The Traditional Epiphany Parade in Spain

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A rider rears up on his horse during the traditional Epiphany parade in Malaga, southern Spain January 5, 2015. Traditionally, children in Spain receive their presents delivered by the Three Wise Men on the morning of January 6 during the Christian holiday of the Epiphany. (Photo by Jon Nazca/Reuters)
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Traditional Cage Fighting in Bali

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Most of people who have visited Bali have seen the cockfighting popular among the locals. A little-known but no less ardent hobby among Bali’s farming community is cricket fighting, or mejangkrikang. The insects face off inside bamboo tubes known as bumbung, and bets are placed on the bouts, which typically last two minutes. Indonesia, as well as other countries in the Southeast Asia region. In China, cricket fighting even has a very long history, dating back almost 1,000 years to the famous Tang Dynasty in the 12th century. The fights have quite strict rules: The fighters must be of similar body size and in a healthy condition, meaning that all the body organs were complete. When all the fight requirements are met, the two competing crickets face off against each other in a fierce fight on bamboo tubes called Bumbung. Two men must stand by to increase crickets fighting drive on Bumbung used steams of grass during the tournament. The cricket that survives and can make the opponent surrender that is marked by the cricket run to the glass of bombing is declared as the champion. Meanwhile, the game will not be fun if there is no betting. Bets depend of the owners. But, for this small miniature blood sport, the owners usually place bets of between Rp 100,000 and Rp 200,000 ($7.86-15.71) per 2 minutes game. Here: two Balinese men used steams of grass to increase crickets fighting drive on Bumbung during the tournament. (Photo by A. A. Gde Agung/JG Photo)
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“Wei Sang” – A Traditional Praying Festival in Tibet

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Photo: Reuters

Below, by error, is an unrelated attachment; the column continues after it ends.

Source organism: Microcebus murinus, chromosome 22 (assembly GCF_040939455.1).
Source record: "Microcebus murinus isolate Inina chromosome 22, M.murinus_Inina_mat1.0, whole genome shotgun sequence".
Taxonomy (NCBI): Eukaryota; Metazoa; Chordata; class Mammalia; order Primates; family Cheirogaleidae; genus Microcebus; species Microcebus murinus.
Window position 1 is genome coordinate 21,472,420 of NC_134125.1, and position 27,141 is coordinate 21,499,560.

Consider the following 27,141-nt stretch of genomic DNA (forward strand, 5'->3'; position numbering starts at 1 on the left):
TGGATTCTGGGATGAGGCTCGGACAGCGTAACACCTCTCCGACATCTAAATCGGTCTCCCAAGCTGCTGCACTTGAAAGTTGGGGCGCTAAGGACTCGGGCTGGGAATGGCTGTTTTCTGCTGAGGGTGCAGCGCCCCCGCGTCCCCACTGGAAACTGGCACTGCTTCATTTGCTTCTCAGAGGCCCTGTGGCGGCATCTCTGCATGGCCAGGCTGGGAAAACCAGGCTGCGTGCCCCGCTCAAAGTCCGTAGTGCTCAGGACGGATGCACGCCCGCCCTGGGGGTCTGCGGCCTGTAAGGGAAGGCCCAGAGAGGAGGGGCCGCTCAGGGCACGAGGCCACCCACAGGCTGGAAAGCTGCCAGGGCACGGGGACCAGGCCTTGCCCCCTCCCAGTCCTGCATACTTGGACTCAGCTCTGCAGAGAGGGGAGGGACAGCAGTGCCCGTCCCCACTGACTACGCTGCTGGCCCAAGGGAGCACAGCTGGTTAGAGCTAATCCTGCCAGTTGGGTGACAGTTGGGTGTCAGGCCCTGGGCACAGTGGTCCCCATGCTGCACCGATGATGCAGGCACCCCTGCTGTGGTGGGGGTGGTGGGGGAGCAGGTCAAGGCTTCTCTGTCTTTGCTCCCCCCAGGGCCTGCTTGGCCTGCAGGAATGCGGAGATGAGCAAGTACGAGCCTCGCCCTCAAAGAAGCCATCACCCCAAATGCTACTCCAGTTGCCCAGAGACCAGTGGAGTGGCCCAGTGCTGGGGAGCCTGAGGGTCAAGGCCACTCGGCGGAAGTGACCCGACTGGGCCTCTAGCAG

Tibetans throw praying papers as they gather for a traditional praying festival called “Wei Sang”, in Hongyuan county of Aba Tibetan and Qiang Autonomous Prefecture, Sichuan province. The festival is usually held in every May or June, when Tibetans burn tree branches to create smoke and throw praying papers to wish for good fortunes and a better pasture season.
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Traditional Teddy Bears Prepared Ahead of Festive Season

Traditional Teddy Bears Prepared Ahead of Festive Season

A teddy bear is completed at the Steiff stuffed toy factory on November 23, 2012 in Giengen an der Brenz, Germany. Founded by seamstress Margarethe Steiff in 1880, Steiff has been making stuffed teddy bears since the early 20th century ever since her nephew Richard Steiff exhibited the first commercially produced teddy bear in Europe in 1903. Teddy bears are among the most popular children’s toys and the company is hoping for a strong Christmas season. In photographs by Thomas Niedermueller. Continue reading »

The Green Revolution: Urban Gardens Transform Traditional Cityscapes

It’s clear there’s a growing green transformation in cities throughout the world, with greenery poking out above concrete skyscrapers and apartment balconies. Urban gardens are no longer simply a sign of wealth, they have become a tool in both the fight against global warming and food shortage.

The Green Revolution: Urban Gardens Transform Traditional Cityscapes

A rooftop garden on a building across the street from the International Covention Centre where the United Nations Climate Change Conference (COP17) continues in Durban, South Africa. The garden is part of the Priority Zone project run by the city encouraging urban regeneration. (Reuters / Rogan Ward) Continue reading »

Ethnic Minorities Dance to Celebrate Traditional Games in Guiyang, China

Ethnic Minorities Dance to Celebrate Traditional Games in Guiyang, China

The ethnic minority dancers perform as a policeman guarding during the large party of the 9th National Traditional Games of Ethnic Minorities of the People’s Republic of China on September 15 in Guiyang, China. (Feng Li / Getty Images) Click image to zoom.

Thailand’s Traditional Khon Mask

Thailand's Traditional Khon Mask

A close up of a Khon mask July 8, 2011 in Angthong, Thailand. The paper mache Khon masks, are part of the ornate glittering costumes used in the stylized classical Thai dance form known as Khon. Prateep sells his handmade masks for $50-120 US, it can take around 10 days to make one. The Khon tradition was originally imported from India around the 10th century. The painted Khon masks are essential to conveying the characters and moods of a Khon performance. Often the masks are used as decorative objects displayed in many homes and in many Thai restaurants globally. (Paula Bronstein/Getty Images) Continue reading »